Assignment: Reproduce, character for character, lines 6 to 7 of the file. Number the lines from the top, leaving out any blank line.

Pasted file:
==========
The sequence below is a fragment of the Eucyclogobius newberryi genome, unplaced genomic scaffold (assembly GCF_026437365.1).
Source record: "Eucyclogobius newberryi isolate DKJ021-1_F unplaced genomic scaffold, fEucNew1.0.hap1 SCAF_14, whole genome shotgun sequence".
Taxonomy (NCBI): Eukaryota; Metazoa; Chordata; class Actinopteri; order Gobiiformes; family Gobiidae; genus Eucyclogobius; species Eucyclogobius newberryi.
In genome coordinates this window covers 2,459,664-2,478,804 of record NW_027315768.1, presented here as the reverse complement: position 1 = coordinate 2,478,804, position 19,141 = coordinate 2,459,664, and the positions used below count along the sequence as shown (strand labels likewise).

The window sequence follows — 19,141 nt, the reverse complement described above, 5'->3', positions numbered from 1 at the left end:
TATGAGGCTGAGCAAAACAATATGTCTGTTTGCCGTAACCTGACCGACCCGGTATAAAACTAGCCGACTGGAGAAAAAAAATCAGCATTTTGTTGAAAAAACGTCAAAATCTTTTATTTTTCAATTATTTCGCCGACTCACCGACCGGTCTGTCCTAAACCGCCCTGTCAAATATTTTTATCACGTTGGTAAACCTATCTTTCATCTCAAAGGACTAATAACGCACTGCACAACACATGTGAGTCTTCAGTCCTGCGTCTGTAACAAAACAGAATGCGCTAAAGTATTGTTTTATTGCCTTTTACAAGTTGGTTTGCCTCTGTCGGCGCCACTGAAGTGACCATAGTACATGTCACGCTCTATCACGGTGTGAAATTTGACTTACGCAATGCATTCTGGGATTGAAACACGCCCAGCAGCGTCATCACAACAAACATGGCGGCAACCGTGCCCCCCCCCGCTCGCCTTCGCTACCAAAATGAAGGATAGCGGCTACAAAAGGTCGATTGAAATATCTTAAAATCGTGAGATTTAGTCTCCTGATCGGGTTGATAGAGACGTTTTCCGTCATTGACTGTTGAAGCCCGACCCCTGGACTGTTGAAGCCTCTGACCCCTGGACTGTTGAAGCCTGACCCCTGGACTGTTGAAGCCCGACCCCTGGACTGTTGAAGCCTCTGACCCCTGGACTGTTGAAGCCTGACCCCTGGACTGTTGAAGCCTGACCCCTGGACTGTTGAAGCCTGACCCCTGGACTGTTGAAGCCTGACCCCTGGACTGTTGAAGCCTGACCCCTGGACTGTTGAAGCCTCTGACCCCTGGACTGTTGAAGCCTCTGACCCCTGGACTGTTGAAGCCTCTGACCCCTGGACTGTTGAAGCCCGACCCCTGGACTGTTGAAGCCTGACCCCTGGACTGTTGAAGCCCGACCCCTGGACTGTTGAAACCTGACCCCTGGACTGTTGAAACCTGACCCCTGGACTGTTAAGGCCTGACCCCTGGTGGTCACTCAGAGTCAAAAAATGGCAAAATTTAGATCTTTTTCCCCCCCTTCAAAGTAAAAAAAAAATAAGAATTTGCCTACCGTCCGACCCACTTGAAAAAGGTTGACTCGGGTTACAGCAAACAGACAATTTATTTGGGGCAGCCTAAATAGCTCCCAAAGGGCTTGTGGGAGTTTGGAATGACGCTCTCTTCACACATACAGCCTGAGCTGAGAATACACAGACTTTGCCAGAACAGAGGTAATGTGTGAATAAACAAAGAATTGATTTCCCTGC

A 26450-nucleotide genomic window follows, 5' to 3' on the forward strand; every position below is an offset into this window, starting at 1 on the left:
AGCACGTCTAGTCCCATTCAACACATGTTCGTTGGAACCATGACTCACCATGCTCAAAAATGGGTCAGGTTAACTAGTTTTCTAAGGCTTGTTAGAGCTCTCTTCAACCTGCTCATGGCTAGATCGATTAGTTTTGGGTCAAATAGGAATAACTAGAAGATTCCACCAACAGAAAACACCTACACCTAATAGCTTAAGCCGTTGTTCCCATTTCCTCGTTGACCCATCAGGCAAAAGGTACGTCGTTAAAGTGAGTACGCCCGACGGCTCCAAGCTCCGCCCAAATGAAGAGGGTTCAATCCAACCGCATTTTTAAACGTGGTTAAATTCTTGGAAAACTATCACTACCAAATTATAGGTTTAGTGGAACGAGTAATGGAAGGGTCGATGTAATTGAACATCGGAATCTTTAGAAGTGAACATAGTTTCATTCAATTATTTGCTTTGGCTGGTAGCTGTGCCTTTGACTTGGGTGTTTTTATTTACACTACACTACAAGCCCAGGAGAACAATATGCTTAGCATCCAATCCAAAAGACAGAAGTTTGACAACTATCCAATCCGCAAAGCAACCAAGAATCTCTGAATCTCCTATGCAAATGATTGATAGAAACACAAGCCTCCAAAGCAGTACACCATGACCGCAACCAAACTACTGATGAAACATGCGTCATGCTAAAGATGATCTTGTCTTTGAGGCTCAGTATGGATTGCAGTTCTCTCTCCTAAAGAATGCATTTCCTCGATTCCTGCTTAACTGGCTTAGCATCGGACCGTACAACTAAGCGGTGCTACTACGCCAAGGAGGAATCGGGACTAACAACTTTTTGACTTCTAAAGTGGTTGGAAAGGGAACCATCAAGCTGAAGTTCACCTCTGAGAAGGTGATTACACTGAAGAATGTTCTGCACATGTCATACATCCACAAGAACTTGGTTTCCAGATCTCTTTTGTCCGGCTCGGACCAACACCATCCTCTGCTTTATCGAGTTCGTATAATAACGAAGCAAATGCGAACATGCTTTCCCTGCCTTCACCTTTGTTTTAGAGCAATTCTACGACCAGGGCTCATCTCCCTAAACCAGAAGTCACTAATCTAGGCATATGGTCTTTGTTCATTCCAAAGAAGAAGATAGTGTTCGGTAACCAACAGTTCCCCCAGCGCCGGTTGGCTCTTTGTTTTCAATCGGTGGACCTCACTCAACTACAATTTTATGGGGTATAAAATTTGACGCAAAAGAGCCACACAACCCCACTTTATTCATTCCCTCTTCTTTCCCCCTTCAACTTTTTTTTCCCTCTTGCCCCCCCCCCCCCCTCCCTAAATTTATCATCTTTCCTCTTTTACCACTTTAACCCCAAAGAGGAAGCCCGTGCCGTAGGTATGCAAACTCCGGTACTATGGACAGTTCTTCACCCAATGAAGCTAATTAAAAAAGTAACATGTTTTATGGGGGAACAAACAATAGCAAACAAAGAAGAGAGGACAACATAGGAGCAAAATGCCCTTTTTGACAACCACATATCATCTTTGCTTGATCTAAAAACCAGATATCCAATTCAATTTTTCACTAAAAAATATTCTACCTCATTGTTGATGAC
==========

TATGAGGCTGAGCAAAACAATATGTCTGTTTGCCGTAACCTGACCGACCCGGTATAAAACTAGCCGACTGGAGAAAAAAAATCAGCATTTTGTTGAAAAAACGTCAAAATCTTTTATTTTTCAATTATTTCGCCGACTCACCGACCGGTCTGTCCTAAACCGCCCTGTCAAATATTTTTATCACGTTGGTAAACCTATCTTTCATCTCAAAGGACTAATAACGCACTGCACAACACATGTGAGTCTTCAGTCCTGCGTCTGTAACAAAACAGAATGCGCTAAAGTATTGTTTTATTGCCTTTTACAAGTTGGTTTGCCTCTGTCGGCGCCACTGAAGTGACCATAGTACATGTCACGCTCTATCACGGTGTGAAATTTGACTTACGCAATGCATTCTGGGATTGAAACACGCCCAGCAGCGTCATCACAACAAACATGGCGGCAACCGTGCCCCCCCCCGCTCGCCTTCGCTACCAAAATGAAGGATAGCGGCTACAAAAGGTCGATTGAAATATCTTAAAATCGTGAGATTTAGTCTCCTGATCGGGTTGATAGAGACGTTTTCCGTCATTGACTGTTGAAGCCCGACCCCTGGACTGTTGAAGCCTCTGACCCCTGGACTGTTGAAGCCTGACCCCTGGACTGTTGAAGCCCGACCCCTGGACTGTTGAAGCCTCTGACCCCTGGACTGTTGAAGCCTGACCCCTGGACTGTTGAAGCCTGACCCCTGGACTGTTGAAGCCTGACCCCTGGACTGTTGAAGCCTGACCCCTGGACTGTTGAAGCCTGACCCCTGGACTGTTGAAGCCTCTGACCCCTGGACTGTTGAAGCCTCTGACCCCTGGACTGTTGAAGCCTCTGACCCCTGGACTGTTGAAGCCCGACCCCTGGACTGTTGAAGCCTGACCCCTGGACTGTTGAAGCCCGACCCCTGGACTGTTGAAACCTGACCCCTGGACTGTTGAAACCTGACCCCTGGACTGTTAAGGCCTGACCCCTGGTGGTCACTCAGAGTCAAAAAATGGCAAAATTTAGATCTTTTTCCCCCCCTTCAAAGTAAAAAAAAAATAAGAATTTGCCTACCGTCCGACCCACTTGAAAAAGGTTGACTCGGGTTACAGCAAACAGACAATTTATTTGGGGCAGCCTAAATAGCTCCCAAAGGGCTTGTGGGAGTTTGGAATGACGCTCTCTTCACACATACAGCCTGAGCTGAGAATACACAGACTTTGCCAGAACAGAGGTAATGTGTGAATAAACAAAGAATTGATTTCCCTGC

A 26450-nucleotide genomic window follows, 5' to 3' on the forward strand; every position below is an offset into this window, starting at 1 on the left: